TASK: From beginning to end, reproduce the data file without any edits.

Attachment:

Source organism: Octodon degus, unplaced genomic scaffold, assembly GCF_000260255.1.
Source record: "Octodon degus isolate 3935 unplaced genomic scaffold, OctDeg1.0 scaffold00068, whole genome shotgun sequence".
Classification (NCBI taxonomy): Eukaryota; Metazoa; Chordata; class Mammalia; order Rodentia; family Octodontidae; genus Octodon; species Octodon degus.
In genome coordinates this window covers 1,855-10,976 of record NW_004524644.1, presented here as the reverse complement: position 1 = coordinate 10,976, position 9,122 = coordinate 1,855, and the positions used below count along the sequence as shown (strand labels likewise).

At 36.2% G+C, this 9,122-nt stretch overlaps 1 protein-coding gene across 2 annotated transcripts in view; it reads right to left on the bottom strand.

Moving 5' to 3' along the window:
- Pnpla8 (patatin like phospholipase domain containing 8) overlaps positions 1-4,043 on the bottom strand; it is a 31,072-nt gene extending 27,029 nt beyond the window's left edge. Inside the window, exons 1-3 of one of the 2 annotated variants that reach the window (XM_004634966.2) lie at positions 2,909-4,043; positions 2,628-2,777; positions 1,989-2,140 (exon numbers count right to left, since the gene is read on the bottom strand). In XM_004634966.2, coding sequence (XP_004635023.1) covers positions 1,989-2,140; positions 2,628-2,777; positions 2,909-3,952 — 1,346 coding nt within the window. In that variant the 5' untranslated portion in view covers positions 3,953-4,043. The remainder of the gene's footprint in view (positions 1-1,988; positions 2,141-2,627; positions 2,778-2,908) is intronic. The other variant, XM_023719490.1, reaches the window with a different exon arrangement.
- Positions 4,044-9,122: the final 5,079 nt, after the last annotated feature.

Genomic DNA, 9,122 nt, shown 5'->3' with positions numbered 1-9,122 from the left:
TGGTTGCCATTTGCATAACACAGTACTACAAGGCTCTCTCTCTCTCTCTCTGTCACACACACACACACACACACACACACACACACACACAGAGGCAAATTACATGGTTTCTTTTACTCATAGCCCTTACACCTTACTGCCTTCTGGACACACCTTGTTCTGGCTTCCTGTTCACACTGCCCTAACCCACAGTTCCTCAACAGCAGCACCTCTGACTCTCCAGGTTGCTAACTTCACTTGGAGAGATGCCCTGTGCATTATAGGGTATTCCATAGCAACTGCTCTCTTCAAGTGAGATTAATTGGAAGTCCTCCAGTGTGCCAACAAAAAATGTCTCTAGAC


Source organism: Octodon degus, unplaced genomic scaffold, assembly GCF_000260255.1.
Source record: "Octodon degus isolate 3935 unplaced genomic scaffold, OctDeg1.0 scaffold00068, whole genome shotgun sequence".
Classification (NCBI taxonomy): Eukaryota; Metazoa; Chordata; class Mammalia; order Rodentia; family Octodontidae; genus Octodon; species Octodon degus.
In genome coordinates this window covers 1,855-10,976 of record NW_004524644.1, presented here as the reverse complement: position 1 = coordinate 10,976, position 9,122 = coordinate 1,855, and the positions used below count along the sequence as shown (strand labels likewise).

At 36.2% G+C, this 9,122-nt stretch overlaps 1 protein-coding gene across 2 annotated transcripts in view; it reads right to left on the bottom strand.

Moving 5' to 3' along the window:
- Pnpla8 (patatin like phospholipase domain containing 8) overlaps positions 1-4,043 on the bottom strand; it is a 31,072-nt gene extending 27,029 nt beyond the window's left edge. Inside the window, exons 1-3 of one of the 2 annotated variants that reach the window (XM_004634966.2) lie at positions 2,909-4,043; positions 2,628-2,777; positions 1,989-2,140 (exon numbers count right to left, since the gene is read on the bottom strand). In XM_004634966.2, coding sequence (XP_004635023.1) covers positions 1,989-2,140; positions 2,628-2,777; positions 2,909-3,952 — 1,346 coding nt within the window. In that variant the 5' untranslated portion in view covers positions 3,953-4,043. The remainder of the gene's footprint in view (positions 1-1,988; positions 2,141-2,627; positions 2,778-2,908) is intronic. The other variant, XM_023719490.1, reaches the window with a different exon arrangement.
- Positions 4,044-9,122: the final 5,079 nt, after the last annotated feature.

Genomic DNA, 9,122 nt, shown 5'->3' with positions numbered 1-9,122 from the left:
TGGTTGCCATTTGCATAACACAGTACTACAAGGCTCTCTCTCTCTCTCTCTGTCACACACACACACACACACACACACACACACACACACAGAGGCAAATTACATGGTTTCTTTTACTCATAGCCCTTACACCTTACTGCCTTCTGGACACACCTTGTTCTGGCTTCCTGTTCACACTGCCCTAACCCACAGTTCCTCAACAGCAGCACCTCTGACTCTCCAGGTTGCTAACTTCACTTGGAGAGATGCCCTGTGCATTATAGGGTATTCCATAGCAACTGCTCTCTTCAAGTGAGATTAATTGGAAGTCCTCCAGTGTGCCAACAAAAAATGTCTCTAGAC